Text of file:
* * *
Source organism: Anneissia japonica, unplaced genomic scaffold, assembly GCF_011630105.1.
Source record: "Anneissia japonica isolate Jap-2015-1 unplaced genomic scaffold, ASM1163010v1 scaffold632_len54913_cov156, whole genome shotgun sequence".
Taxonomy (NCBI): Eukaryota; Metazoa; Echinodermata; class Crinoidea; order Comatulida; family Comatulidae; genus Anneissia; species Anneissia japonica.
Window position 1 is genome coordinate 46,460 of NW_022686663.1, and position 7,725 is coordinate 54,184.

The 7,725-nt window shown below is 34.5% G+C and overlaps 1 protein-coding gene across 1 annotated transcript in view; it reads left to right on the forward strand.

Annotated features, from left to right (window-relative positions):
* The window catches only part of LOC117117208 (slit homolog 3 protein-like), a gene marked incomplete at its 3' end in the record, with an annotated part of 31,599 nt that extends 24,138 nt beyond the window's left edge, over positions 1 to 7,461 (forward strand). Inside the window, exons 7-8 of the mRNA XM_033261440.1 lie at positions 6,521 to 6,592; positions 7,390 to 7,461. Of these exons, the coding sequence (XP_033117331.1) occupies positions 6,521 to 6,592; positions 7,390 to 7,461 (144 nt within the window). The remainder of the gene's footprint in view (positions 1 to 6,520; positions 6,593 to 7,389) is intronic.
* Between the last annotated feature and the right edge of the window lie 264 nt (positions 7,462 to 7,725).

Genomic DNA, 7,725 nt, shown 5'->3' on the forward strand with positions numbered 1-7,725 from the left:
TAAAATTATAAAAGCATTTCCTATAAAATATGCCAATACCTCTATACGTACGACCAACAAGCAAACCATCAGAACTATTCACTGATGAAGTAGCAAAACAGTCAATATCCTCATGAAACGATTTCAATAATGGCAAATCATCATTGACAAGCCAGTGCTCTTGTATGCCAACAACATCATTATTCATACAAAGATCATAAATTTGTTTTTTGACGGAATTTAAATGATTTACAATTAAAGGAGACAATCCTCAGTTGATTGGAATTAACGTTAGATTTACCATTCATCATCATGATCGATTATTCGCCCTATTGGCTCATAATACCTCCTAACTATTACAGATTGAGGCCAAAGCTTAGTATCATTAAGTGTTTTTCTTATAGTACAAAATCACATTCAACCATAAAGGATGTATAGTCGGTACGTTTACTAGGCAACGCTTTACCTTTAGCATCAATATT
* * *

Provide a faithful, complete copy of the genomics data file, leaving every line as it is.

Source organism: Anneissia japonica, unplaced genomic scaffold, assembly GCF_011630105.1.
Source record: "Anneissia japonica isolate Jap-2015-1 unplaced genomic scaffold, ASM1163010v1 scaffold632_len54913_cov156, whole genome shotgun sequence".
Taxonomy (NCBI): Eukaryota; Metazoa; Echinodermata; class Crinoidea; order Comatulida; family Comatulidae; genus Anneissia; species Anneissia japonica.
Window position 1 is genome coordinate 46,460 of NW_022686663.1, and position 7,725 is coordinate 54,184.

The 7,725-nt window shown below is 34.5% G+C and overlaps 1 protein-coding gene across 1 annotated transcript in view; it reads left to right on the forward strand.

Annotated features, from left to right (window-relative positions):
* The window catches only part of LOC117117208 (slit homolog 3 protein-like), a gene marked incomplete at its 3' end in the record, with an annotated part of 31,599 nt that extends 24,138 nt beyond the window's left edge, over positions 1 to 7,461 (forward strand). Inside the window, exons 7-8 of the mRNA XM_033261440.1 lie at positions 6,521 to 6,592; positions 7,390 to 7,461. Of these exons, the coding sequence (XP_033117331.1) occupies positions 6,521 to 6,592; positions 7,390 to 7,461 (144 nt within the window). The remainder of the gene's footprint in view (positions 1 to 6,520; positions 6,593 to 7,389) is intronic.
* Between the last annotated feature and the right edge of the window lie 264 nt (positions 7,462 to 7,725).

Genomic DNA, 7,725 nt, shown 5'->3' on the forward strand with positions numbered 1-7,725 from the left:
TAAAATTATAAAAGCATTTCCTATAAAATATGCCAATACCTCTATACGTACGACCAACAAGCAAACCATCAGAACTATTCACTGATGAAGTAGCAAAACAGTCAATATCCTCATGAAACGATTTCAATAATGGCAAATCATCATTGACAAGCCAGTGCTCTTGTATGCCAACAACATCATTATTCATACAAAGATCATAAATTTGTTTTTTGACGGAATTTAAATGATTTACAATTAAAGGAGACAATCCTCAGTTGATTGGAATTAACGTTAGATTTACCATTCATCATCATGATCGATTATTCGCCCTATTGGCTCATAATACCTCCTAACTATTACAGATTGAGGCCAAAGCTTAGTATCATTAAGTGTTTTTCTTATAGTACAAAATCACATTCAACCATAAAGGATGTATAGTCGGTACGTTTACTAGGCAACGCTTTACCTTTAGCATCAATATT